The EMTs who arrived told him that the only people being admitted to the local hospital were those with symptoms of Covid-19. Indika could risk going to the emergency room, which was crowded with virus patients, but he’d probably just get more pain meds and be sent home.  “I wasn’t going to increase my chances of catching Covid just to get more of the pills I already had,” he recalls. The EMTs left, and Indika pondered his options.

Indika featured on the NYP website as a patient treated during the pandemicIndika featured on the NYP website as a patient treated during the pandemic

Now in unbearable pain, Indika called a friend who he thought could help. They connected Indika with their personal friend, Dr. Miran Salgado, a neurologist at NewYork-Presbyterian Brooklyn Methodist, who advised Indika to come in. An ambulance brought him across the bridge to Brooklyn, where he was tested for Covid-19 before being scheduled for an MRI. The results explained what Indika had been going through.

“The pain Indika felt was the result of a herniated disc,” explains Dr. Louis Chang, the neurosurgeon who was called in to review the case. “As time went on, his nerve roots were being pinched and compressed. This led to the pain he was feeling in his back as well as the foot drop and paresthesia — the numbness he felt — in his left leg. As time passed, the severity of his condition could no longer be contained by the medicines he was being given.”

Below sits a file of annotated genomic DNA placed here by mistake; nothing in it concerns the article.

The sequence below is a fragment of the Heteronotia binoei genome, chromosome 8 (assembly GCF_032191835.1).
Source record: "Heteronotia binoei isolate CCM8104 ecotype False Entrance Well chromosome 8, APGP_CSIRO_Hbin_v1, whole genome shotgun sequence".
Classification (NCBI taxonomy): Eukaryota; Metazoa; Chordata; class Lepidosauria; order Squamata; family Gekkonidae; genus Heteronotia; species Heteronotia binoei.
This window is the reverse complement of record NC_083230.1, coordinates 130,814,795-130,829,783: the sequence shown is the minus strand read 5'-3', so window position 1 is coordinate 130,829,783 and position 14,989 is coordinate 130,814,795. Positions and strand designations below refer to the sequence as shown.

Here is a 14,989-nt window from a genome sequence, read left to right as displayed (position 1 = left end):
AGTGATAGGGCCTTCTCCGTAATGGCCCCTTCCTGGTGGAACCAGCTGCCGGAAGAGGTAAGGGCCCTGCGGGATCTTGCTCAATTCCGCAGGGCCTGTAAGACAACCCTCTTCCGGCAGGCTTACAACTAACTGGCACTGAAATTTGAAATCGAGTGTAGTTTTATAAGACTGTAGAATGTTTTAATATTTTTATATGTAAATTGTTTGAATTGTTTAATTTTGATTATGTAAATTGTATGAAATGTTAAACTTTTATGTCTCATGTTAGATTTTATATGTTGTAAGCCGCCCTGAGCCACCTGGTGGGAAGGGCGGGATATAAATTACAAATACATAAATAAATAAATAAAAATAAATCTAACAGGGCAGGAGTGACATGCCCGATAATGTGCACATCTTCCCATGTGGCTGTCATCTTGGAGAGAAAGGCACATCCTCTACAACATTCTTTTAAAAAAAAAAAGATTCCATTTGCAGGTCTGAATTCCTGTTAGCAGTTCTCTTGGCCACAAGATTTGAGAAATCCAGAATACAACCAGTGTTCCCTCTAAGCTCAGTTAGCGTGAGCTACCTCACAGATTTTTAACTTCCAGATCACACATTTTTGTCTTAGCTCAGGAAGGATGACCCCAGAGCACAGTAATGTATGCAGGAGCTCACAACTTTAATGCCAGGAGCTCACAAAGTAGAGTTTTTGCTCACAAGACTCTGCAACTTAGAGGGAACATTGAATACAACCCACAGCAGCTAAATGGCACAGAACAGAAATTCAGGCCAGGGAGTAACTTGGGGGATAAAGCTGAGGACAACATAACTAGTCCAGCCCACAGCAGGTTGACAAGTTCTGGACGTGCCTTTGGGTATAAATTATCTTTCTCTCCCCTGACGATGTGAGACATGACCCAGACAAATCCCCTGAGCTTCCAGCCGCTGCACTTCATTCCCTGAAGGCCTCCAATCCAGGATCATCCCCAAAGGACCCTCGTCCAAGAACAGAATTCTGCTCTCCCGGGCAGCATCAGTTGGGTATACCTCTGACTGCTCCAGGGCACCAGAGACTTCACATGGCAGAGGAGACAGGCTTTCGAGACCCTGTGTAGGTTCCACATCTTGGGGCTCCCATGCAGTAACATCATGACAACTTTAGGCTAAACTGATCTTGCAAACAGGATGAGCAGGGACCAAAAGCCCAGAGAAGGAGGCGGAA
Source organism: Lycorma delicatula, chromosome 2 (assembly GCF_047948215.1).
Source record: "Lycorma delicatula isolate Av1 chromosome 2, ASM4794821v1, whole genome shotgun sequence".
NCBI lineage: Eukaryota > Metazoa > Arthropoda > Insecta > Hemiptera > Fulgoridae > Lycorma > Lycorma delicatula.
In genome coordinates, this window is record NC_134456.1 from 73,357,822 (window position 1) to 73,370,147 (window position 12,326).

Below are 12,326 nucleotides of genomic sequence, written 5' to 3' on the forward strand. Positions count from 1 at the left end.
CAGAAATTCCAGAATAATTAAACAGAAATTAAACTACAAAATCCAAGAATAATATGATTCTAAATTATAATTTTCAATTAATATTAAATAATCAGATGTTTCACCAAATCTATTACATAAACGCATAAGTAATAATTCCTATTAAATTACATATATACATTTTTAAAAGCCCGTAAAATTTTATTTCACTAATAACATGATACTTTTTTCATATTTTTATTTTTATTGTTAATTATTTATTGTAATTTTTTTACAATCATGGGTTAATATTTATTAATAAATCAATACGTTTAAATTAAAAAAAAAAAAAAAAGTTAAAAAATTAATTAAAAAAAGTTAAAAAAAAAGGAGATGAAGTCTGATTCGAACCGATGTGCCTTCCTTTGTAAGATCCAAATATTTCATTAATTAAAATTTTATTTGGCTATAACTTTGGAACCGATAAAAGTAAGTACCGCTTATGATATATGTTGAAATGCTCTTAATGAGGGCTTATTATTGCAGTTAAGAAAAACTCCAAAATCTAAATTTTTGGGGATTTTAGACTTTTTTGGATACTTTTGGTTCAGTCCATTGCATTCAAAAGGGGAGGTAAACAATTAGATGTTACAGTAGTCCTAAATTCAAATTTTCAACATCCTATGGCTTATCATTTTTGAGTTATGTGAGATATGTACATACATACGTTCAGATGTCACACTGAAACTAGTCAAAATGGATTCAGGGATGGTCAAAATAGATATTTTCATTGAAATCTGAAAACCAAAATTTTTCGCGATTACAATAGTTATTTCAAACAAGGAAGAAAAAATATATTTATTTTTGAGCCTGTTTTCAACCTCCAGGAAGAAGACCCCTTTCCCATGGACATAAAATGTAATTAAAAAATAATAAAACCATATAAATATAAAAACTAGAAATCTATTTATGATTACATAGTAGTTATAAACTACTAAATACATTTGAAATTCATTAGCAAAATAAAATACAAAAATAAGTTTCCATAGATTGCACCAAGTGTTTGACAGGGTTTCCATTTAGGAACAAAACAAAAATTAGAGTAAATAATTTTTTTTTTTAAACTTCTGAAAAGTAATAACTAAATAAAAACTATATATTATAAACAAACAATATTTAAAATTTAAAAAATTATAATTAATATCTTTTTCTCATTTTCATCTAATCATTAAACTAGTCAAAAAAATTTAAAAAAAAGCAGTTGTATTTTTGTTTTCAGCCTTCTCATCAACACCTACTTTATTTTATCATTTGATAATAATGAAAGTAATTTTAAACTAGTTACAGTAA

Dr. Chang also has interesting timing – he had moved back to his home town of Brooklyn from Maryland just as the pandemic shut everything down. He was to start his new role as spine surgeon at NYP Brooklyn Methodist just as most spine surgeries were being postponed. 

“Covid-19 pushed the hospitals in New York City to their absolute limits,” says Dr. Chang. “Patients could only be operated upon with prior approval.” Only urgent surgeries were being approved, in order to preserve resources for virus patients, so instead of being scheduled for surgery Indika was presented to a panel of doctors for evaluation. His pain was so extreme, affecting his everyday functioning, that the panel agreed his case was urgent. “It took a couple of days for the approval, but he was scheduled for the following Tuesday,” says Dr. Chang.